Anthony Bourdain has never been known for pulling his punches or having especially nice things to say about Food Network’s colorful cast of characters. In this week’s issue of TV Guide, Bourdain was asked to dish yet again about his least favorite celebrity chefs, and as usual he had a lot to say. "I look at Guy Fieri and I just think, 'Jesus, I'm glad that's not me,'" he said before musing aloud about Rachel Ray: “Does she even cook anymore? I don't know why she bothers. To her credit, she never said she was good at it.”
Bourdain saved most of his venom, however, for Food Network Grand Dame Paula Deen, straight up calling her the “the worst, most dangerous person to America” for her partnerships with corporations like Smithfield as well as her unapologetic celebration of all things butter and starch. “She revels in unholy connections with evil corporations and she's proud of the fact that her food is f--king bad for you,” he said. “If I were on at seven at night and loved by millions of people at every age, I would think twice before telling an already obese nation that it's OK to eat food that is killing us.”
“Plus,” he added, “her food sucks."
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He later mitigated the remark during a prolonged Twitter binge yesterday, calling her a nice lady and not necessarily the worst person in America so much as the “most destructive influence on [Food Network],” before vowing to just shut up next time he’s (inevitably) asked again for his opinions on the worst Food Network cooks.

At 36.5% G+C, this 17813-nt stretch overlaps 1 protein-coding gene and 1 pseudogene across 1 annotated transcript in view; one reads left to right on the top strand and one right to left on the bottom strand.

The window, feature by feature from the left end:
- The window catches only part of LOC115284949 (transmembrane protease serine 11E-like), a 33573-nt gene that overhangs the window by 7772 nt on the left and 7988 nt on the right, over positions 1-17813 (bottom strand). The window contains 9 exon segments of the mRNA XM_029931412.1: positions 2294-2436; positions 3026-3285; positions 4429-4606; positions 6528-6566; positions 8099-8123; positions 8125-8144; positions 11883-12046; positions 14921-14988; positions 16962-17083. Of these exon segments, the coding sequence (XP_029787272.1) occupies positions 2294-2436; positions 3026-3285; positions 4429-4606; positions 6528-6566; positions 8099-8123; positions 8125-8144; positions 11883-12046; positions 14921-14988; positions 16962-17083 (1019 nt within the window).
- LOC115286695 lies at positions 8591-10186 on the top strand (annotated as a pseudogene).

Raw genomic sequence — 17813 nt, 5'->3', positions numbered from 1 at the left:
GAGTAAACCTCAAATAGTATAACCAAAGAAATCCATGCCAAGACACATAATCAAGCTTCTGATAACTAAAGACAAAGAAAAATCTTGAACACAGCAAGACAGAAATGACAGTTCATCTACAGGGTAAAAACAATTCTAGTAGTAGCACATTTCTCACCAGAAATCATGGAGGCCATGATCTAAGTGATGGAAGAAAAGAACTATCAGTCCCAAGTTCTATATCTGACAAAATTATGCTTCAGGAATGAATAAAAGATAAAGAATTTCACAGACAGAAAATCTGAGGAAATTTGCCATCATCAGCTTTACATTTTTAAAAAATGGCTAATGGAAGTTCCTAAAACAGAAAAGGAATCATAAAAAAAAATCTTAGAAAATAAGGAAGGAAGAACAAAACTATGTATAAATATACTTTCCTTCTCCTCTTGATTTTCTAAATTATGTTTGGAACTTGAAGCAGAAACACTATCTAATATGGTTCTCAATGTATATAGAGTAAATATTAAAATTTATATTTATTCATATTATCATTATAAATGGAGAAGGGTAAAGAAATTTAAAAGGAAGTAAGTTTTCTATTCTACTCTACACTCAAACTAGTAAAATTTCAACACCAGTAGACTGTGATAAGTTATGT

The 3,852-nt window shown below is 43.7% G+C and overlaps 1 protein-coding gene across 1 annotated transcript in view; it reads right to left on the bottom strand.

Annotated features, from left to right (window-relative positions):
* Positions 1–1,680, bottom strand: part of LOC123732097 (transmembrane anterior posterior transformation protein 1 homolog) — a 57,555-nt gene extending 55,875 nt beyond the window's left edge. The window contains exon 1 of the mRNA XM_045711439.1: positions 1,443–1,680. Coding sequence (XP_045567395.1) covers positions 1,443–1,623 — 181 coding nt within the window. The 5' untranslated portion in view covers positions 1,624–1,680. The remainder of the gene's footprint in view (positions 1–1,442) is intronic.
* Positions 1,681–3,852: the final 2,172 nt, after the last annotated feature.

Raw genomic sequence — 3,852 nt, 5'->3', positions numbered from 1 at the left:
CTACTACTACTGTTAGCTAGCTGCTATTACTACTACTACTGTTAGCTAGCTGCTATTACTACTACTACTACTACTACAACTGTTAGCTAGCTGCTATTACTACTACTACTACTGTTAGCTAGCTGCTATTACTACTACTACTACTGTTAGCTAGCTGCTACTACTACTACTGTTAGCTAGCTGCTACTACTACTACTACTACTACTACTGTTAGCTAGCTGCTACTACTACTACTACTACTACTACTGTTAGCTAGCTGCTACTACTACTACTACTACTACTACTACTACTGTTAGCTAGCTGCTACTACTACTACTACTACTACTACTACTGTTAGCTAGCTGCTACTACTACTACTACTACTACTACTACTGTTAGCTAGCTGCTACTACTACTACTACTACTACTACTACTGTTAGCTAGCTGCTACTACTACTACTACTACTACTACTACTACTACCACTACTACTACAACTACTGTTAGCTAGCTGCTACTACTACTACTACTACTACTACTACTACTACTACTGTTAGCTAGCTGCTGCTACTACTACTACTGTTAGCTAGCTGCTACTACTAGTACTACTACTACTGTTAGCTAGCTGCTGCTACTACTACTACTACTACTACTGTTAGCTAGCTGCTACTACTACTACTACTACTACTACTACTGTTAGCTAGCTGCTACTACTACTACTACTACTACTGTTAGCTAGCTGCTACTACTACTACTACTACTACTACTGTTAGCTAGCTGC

Though Bourdain had already made his promise to take the high road from now on, Paula Deen caught word of the tirade and shot back in an interview with the New York Post. “Anthony Bourdain needs to get a life,” Deen retorted. “You don’t have to like my food, or Rachael’s, [Sandra Lee]’s and Guy’s. But it’s another thing to attack our character. I wake up every morning happy for where I am in life. It’s not all about the cooking, but the fact that I can contribute by using my influence to help people all over the country. In the last two years, my partners and I have fed more than 10 million hungry people by bringing meat to food banks… I have no idea what Anthony has done to contribute besides being irritable.”
Addressing his comments about her food, Deen added: “Not everybody can afford to pay $58 for prime rib or $650 for a bottle of wine. My friends and I cook for regular families who worry about feeding their kids and paying the bills... It wasn’t that long ago that I was struggling to feed my family, too.”
While we’re not sure what paying the bills has to do with Krispy Kreme hamburgers, and on the other hand we’re pretty confident that Anthony Bourdain actually spends as much time on rough situations and social strife has he does on the finer things, at least Bourdain’s final Tweet should put a lid on the feud for now.